Kansas State Coach Bill Snyder Thinks College Athletics Are In A Bad Place Right Now

Kansas State head coach Bill Snyder blows kisses to fans following a college football game between the Oklahoma State Cowboys (OSU) and the Kansas Sate Wildcats (KSU) at Boone Pickens Stadium in Stillwater, Okla., Saturday, Nov. 18, 2017. Photo by Sarah Phipps, The Oklahoman

Interviews don’t come any more honest than this one. Longtime Kansas State football coach Bill Snyder goes into great depth to discuss what he thinks is wrong with college athletics right now. He goes so far as to say he’s grossly overpaid and that he doesn’t know if he would’ve gotten into coaching if athletics was so money- and TV-driven as it is now. Bill Snyder joined KCSP in Kansas City with Bob Fescoe to discuss why he doesn’t spend much time reflecting on past seasons, why college football and college athletics are in a bad place right now, how long he might remain a part of that landscape, if he would’ve got into coaching if the business had been like this when he was younger and what he would change.

Football, Boy, Kids, Dog, Soccer, Fun

Have you been able to reflect on the tremendous season?

“I don’t think coaches are really wired that way. … You get caught often reflecting back on all the positive things that take place and you’re losing sight, perhaps, of what the future could hold or what takes place today. … I think when coaches and teams have success, even after a ballgame,  people always ask, ‘Aren’t you excited and happy?’ … At the end of the ballgame, if you’ve been successful, it’s just relief. If you lost, it’s just miserable. So it isn’t a matter of joy, it’s a matter of just having relief. … That’s kind of true with the season. Once the season’s over, yes, you go back and reflect on it, but I think you reflect on it with regards to, ‘What were we able to do well? What didn’t we do so well? How can we correct that?’”

Do you think we need to start reversing that trend and enjoying wins more?

“I think we’re, and I’m concurring with you, I think what needs to take place, college athletics — particularly football — have changed dramatically throughout my career. I think it’s in a bad place right now, and I think it’s in a bad place for a variety of different reasons. We’ve allowed it to become money-driven. We’ve allowed it to become TV-driven. We’ve allowed athletic programs or football programs to mean more to a university than what the university was really supposed to be all about. The last I heard, these were educational institutions, and that’s what it needs to be about. … It’s not driven by values. … It’s driven by dollars and cents, and that’s unfortunate.”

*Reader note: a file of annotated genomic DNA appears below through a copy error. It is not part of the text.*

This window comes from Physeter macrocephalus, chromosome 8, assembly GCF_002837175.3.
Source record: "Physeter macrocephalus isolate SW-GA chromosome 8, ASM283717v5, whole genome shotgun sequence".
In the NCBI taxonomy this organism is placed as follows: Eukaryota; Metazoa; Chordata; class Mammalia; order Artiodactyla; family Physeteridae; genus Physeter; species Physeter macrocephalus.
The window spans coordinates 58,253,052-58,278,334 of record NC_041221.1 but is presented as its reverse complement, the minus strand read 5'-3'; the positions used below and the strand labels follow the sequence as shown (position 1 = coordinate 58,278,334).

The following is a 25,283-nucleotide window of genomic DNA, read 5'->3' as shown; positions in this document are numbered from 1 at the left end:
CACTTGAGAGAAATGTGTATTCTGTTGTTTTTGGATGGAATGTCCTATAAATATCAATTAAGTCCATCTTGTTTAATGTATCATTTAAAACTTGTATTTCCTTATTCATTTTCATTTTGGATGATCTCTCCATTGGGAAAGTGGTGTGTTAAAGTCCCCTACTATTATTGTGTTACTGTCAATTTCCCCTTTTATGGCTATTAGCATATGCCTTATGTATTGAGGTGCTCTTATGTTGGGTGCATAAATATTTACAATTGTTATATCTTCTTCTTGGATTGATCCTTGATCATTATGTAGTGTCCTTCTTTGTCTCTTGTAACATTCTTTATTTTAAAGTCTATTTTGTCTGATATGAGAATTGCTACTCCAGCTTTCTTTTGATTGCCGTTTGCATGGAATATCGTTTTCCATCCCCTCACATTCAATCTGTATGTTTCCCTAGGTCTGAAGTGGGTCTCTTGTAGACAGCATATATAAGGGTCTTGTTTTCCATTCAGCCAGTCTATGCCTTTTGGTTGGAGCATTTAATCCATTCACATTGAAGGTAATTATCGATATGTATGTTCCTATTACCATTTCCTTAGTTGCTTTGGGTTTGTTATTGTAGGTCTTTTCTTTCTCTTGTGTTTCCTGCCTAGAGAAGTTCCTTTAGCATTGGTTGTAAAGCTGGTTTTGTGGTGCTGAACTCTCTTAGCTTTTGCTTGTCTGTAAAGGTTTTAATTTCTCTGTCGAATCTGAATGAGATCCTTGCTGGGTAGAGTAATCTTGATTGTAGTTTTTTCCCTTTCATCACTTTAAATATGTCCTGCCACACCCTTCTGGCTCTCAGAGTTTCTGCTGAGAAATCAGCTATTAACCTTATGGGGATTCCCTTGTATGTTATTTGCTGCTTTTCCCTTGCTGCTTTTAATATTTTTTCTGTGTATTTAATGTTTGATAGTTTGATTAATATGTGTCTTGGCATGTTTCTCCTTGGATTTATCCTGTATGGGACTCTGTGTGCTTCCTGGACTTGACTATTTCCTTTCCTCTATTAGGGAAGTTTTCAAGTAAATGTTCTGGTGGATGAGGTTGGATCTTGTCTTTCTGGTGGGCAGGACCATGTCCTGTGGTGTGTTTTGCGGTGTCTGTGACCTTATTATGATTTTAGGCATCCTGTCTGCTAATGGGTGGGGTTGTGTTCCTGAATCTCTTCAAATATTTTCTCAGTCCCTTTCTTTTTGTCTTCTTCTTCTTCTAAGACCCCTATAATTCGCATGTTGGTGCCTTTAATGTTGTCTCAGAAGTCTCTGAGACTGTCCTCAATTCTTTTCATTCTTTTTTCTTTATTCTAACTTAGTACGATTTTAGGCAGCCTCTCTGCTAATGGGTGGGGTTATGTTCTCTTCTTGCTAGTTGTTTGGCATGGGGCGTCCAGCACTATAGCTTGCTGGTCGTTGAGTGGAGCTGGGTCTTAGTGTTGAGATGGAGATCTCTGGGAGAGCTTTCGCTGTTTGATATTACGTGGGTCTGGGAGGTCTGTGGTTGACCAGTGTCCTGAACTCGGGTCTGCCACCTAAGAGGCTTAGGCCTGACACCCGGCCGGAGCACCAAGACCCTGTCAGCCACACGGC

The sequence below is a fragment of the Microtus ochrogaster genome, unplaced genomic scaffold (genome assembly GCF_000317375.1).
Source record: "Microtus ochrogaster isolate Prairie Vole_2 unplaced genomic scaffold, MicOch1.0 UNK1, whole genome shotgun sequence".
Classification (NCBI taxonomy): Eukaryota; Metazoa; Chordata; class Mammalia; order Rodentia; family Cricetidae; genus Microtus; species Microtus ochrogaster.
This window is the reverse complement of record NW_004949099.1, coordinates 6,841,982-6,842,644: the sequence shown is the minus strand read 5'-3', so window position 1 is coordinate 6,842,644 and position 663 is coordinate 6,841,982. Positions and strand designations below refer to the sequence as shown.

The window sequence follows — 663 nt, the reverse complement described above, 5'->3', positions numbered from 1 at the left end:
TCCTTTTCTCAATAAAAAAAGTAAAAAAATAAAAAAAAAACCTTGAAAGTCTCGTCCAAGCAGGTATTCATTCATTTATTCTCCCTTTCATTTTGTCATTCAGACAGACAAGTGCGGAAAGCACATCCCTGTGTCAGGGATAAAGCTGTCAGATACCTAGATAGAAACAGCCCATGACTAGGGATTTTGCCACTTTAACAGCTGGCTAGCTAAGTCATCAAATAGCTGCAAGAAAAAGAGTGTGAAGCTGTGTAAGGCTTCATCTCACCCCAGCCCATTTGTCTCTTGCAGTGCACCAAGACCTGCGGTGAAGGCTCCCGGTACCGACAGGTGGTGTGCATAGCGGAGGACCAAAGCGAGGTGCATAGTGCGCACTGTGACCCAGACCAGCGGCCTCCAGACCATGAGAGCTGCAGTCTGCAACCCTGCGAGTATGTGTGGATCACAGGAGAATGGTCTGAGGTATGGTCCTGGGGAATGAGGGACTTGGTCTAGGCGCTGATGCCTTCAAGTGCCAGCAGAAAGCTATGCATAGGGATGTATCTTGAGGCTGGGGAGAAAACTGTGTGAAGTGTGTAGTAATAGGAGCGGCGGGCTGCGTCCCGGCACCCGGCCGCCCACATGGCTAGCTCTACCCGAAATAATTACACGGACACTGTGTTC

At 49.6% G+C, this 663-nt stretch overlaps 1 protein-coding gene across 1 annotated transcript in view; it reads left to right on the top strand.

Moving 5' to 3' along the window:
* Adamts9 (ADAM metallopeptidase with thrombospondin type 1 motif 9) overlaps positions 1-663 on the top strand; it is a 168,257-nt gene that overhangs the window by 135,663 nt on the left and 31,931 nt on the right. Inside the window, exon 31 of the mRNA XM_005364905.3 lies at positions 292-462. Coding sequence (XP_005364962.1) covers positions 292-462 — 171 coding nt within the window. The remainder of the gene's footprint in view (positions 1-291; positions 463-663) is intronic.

Does that make you say, ‘I don’t want to be involved in this much longer?

“That’s not too far away, you’re absolutely right. Particularly, perhaps, it has to do with those of us who have been in it for a considerable amount of time and really have been a part of the change. … We didn’t grow up with it being the way it is right now. Maybe we’re just hard-pressed to accept change, I don’t know.”

Do you think you would have gotten into coaching if it was like this back then?

“That’s probably true. Although, from the time I was very, very young, I was a high school student and involved in athletics. … For some reason, I can’t tell you why, it was just my feeling that that’s what I would do. If you’re in athletics and enjoy athletics, then the natural progress is you become a coach. So I always thought that I would. I think if I was growing up with it as it is now, I think I would certainly say, ‘Wait a minute, maybe I better seek something else out.’”

How would you go about changing something to make college football better, in your opinion?

“I’m probably like most people. You’ve got to understand the issues to have a solution. It’s a hard task; I certainly understand that. I look around and see so much pressure being placed on athletes and coaches to perform well. … That is kind of a driving force, and I understand that any profession that you happen to be in … if you’re not a productive individual in that profession or career, you run the risk of losing your position. … I read it and see some things, as well, where it’s all about the student-athlete. And sometimes we say things that really aren’t accurate. … I’m grossly overpaid for what I do, and I think that’s probably part of what creates the issue. A lot of problems and solutions are not as easy to come by.”

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